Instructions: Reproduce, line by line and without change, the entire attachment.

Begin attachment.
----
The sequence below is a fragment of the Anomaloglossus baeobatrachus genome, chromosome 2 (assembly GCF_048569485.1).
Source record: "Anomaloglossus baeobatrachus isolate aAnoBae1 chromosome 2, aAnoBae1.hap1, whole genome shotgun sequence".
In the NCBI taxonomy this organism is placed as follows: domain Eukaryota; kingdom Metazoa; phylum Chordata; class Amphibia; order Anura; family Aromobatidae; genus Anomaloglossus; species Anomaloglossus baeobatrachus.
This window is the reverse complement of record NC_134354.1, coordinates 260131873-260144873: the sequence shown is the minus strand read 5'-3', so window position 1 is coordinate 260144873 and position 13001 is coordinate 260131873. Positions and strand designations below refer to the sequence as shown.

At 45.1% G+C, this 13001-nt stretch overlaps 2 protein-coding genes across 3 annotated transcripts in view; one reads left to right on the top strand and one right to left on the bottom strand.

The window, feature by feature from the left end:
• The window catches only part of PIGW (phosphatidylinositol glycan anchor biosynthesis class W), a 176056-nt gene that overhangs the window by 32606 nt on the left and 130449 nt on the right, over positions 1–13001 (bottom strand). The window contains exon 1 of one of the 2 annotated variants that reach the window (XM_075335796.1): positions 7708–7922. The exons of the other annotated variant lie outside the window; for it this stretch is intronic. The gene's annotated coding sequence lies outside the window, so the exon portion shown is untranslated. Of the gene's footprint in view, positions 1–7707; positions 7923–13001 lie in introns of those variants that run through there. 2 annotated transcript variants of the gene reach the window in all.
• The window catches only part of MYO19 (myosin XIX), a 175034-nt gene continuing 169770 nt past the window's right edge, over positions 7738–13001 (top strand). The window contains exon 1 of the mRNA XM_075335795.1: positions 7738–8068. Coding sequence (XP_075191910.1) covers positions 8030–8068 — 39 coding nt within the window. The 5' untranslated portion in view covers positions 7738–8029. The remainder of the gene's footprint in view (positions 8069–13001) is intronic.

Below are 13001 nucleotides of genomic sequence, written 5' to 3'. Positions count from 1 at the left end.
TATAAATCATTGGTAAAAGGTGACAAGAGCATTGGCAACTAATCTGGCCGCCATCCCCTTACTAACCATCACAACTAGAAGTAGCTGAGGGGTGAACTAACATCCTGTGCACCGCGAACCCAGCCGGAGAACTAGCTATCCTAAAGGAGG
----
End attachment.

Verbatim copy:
The sequence below is a fragment of the Anomaloglossus baeobatrachus genome, chromosome 2 (assembly GCF_048569485.1).
Source record: "Anomaloglossus baeobatrachus isolate aAnoBae1 chromosome 2, aAnoBae1.hap1, whole genome shotgun sequence".
In the NCBI taxonomy this organism is placed as follows: domain Eukaryota; kingdom Metazoa; phylum Chordata; class Amphibia; order Anura; family Aromobatidae; genus Anomaloglossus; species Anomaloglossus baeobatrachus.
This window is the reverse complement of record NC_134354.1, coordinates 260131873-260144873: the sequence shown is the minus strand read 5'-3', so window position 1 is coordinate 260144873 and position 13001 is coordinate 260131873. Positions and strand designations below refer to the sequence as shown.

At 45.1% G+C, this 13001-nt stretch overlaps 2 protein-coding genes across 3 annotated transcripts in view; one reads left to right on the top strand and one right to left on the bottom strand.

The window, feature by feature from the left end:
• The window catches only part of PIGW (phosphatidylinositol glycan anchor biosynthesis class W), a 176056-nt gene that overhangs the window by 32606 nt on the left and 130449 nt on the right, over positions 1–13001 (bottom strand). The window contains exon 1 of one of the 2 annotated variants that reach the window (XM_075335796.1): positions 7708–7922. The exons of the other annotated variant lie outside the window; for it this stretch is intronic. The gene's annotated coding sequence lies outside the window, so the exon portion shown is untranslated. Of the gene's footprint in view, positions 1–7707; positions 7923–13001 lie in introns of those variants that run through there. 2 annotated transcript variants of the gene reach the window in all.
• The window catches only part of MYO19 (myosin XIX), a 175034-nt gene continuing 169770 nt past the window's right edge, over positions 7738–13001 (top strand). The window contains exon 1 of the mRNA XM_075335795.1: positions 7738–8068. Coding sequence (XP_075191910.1) covers positions 8030–8068 — 39 coding nt within the window. The 5' untranslated portion in view covers positions 7738–8029. The remainder of the gene's footprint in view (positions 8069–13001) is intronic.

Below are 13001 nucleotides of genomic sequence, written 5' to 3'. Positions count from 1 at the left end.
TATAAATCATTGGTAAAAGGTGACAAGAGCATTGGCAACTAATCTGGCCGCCATCCCCTTACTAACCATCACAACTAGAAGTAGCTGAGGGGTGAACTAACATCCTGTGCACCGCGAACCCAGCCGGAGAACTAGCTATCCTAAAGGAGG